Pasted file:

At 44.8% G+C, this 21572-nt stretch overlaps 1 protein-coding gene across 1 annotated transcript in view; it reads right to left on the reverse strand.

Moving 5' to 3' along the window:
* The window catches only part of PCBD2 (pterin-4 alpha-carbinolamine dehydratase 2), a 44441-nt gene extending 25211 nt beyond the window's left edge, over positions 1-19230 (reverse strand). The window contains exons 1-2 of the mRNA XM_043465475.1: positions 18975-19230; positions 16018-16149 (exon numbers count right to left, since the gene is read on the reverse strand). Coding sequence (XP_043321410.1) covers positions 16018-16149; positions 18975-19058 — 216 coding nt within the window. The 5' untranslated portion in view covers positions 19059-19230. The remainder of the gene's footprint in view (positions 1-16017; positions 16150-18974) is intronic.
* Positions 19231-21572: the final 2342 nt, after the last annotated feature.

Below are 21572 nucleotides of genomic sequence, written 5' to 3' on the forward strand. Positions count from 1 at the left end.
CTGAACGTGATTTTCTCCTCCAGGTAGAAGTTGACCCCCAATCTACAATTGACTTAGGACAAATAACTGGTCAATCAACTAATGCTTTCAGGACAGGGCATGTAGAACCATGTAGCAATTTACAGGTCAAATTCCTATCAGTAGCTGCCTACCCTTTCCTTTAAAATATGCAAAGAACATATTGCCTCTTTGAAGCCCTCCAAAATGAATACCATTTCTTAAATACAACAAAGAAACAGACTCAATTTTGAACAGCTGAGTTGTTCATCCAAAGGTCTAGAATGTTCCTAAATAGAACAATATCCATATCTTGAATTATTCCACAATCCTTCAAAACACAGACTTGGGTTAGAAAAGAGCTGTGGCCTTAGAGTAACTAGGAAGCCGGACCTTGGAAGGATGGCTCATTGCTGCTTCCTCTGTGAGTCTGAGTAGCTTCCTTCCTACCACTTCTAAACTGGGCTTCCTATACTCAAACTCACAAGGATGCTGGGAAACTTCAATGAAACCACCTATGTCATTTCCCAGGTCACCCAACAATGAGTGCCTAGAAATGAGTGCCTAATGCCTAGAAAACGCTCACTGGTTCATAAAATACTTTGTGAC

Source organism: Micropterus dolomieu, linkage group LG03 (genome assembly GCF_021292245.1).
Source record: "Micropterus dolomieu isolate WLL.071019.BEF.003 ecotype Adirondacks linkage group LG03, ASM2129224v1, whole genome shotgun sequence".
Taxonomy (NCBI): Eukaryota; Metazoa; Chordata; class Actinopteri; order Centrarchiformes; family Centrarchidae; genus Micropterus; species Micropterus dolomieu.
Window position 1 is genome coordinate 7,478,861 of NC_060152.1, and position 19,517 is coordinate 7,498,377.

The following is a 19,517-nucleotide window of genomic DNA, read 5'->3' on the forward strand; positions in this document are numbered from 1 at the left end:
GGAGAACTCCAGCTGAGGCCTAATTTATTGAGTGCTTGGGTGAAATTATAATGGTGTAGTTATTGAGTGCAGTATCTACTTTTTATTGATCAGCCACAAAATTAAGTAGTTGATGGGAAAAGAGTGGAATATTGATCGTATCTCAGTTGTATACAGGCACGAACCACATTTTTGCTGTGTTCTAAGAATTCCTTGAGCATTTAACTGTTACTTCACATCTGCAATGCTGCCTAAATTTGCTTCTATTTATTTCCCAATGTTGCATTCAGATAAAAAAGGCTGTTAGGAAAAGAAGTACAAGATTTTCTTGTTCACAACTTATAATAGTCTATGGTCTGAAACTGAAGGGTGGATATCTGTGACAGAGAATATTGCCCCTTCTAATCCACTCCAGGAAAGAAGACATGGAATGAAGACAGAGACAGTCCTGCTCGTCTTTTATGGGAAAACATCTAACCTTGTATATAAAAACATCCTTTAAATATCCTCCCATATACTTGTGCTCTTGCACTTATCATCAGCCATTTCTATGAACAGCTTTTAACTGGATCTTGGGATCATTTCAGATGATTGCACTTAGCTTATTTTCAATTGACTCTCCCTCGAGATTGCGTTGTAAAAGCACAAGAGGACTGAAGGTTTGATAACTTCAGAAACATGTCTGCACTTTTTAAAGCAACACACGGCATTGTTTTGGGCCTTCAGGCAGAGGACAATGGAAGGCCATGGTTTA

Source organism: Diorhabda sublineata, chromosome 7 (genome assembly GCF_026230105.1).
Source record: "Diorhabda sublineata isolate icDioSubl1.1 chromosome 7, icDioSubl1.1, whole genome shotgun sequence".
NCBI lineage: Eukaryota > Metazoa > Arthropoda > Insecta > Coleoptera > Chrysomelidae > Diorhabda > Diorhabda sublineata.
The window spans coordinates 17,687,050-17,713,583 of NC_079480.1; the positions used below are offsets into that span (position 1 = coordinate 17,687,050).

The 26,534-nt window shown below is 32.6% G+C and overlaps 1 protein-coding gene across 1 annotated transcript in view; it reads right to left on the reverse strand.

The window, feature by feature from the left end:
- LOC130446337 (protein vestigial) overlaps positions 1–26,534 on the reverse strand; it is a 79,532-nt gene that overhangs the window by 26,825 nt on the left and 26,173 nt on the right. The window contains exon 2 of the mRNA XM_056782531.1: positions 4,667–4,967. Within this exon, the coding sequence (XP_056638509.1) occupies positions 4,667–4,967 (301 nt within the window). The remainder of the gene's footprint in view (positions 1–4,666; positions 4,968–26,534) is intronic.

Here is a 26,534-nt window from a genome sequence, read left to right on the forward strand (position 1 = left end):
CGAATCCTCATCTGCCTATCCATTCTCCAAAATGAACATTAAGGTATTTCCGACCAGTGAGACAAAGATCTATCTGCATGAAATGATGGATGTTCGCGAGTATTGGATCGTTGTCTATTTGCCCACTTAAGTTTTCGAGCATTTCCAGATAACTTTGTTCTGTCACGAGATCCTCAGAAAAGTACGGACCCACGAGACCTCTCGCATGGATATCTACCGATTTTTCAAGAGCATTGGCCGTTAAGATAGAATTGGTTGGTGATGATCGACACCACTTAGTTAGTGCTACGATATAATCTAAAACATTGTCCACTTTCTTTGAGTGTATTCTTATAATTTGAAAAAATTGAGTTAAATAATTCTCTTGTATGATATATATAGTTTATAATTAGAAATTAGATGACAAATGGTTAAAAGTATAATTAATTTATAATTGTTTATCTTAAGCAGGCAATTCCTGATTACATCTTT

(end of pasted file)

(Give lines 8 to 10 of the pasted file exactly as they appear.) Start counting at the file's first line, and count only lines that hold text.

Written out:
Source record: "Micropterus dolomieu isolate WLL.071019.BEF.003 ecotype Adirondacks linkage group LG03, ASM2129224v1, whole genome shotgun sequence".
Taxonomy (NCBI): Eukaryota; Metazoa; Chordata; class Actinopteri; order Centrarchiformes; family Centrarchidae; genus Micropterus; species Micropterus dolomieu.
Window position 1 is genome coordinate 7,478,861 of NC_060152.1, and position 19,517 is coordinate 7,498,377.